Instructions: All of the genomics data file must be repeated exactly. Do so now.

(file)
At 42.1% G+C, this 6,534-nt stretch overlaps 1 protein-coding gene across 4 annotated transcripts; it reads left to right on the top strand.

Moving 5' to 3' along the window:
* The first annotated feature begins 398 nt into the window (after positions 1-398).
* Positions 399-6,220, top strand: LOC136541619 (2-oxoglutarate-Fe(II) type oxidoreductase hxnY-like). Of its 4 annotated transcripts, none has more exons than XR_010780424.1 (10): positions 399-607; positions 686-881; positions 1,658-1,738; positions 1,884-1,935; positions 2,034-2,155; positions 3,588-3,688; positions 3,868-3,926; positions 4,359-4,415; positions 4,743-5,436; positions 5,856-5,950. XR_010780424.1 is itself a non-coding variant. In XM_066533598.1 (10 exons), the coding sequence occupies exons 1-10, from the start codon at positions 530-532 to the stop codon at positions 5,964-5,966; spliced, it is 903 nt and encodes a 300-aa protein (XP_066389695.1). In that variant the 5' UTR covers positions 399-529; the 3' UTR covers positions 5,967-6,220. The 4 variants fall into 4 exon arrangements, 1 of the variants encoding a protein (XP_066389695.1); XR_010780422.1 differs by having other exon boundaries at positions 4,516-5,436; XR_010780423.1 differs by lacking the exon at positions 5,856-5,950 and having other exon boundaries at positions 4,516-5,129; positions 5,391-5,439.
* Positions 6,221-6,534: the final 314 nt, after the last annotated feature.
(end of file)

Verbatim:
At 42.1% G+C, this 6,534-nt stretch overlaps 1 protein-coding gene across 4 annotated transcripts; it reads left to right on the top strand.

Moving 5' to 3' along the window:
* The first annotated feature begins 398 nt into the window (after positions 1-398).
* Positions 399-6,220, top strand: LOC136541619 (2-oxoglutarate-Fe(II) type oxidoreductase hxnY-like). Of its 4 annotated transcripts, none has more exons than XR_010780424.1 (10): positions 399-607; positions 686-881; positions 1,658-1,738; positions 1,884-1,935; positions 2,034-2,155; positions 3,588-3,688; positions 3,868-3,926; positions 4,359-4,415; positions 4,743-5,436; positions 5,856-5,950. XR_010780424.1 is itself a non-coding variant. In XM_066533598.1 (10 exons), the coding sequence occupies exons 1-10, from the start codon at positions 530-532 to the stop codon at positions 5,964-5,966; spliced, it is 903 nt and encodes a 300-aa protein (XP_066389695.1). In that variant the 5' UTR covers positions 399-529; the 3' UTR covers positions 5,967-6,220. The 4 variants fall into 4 exon arrangements, 1 of the variants encoding a protein (XP_066389695.1); XR_010780422.1 differs by having other exon boundaries at positions 4,516-5,436; XR_010780423.1 differs by lacking the exon at positions 5,856-5,950 and having other exon boundaries at positions 4,516-5,129; positions 5,391-5,439.
* Positions 6,221-6,534: the final 314 nt, after the last annotated feature.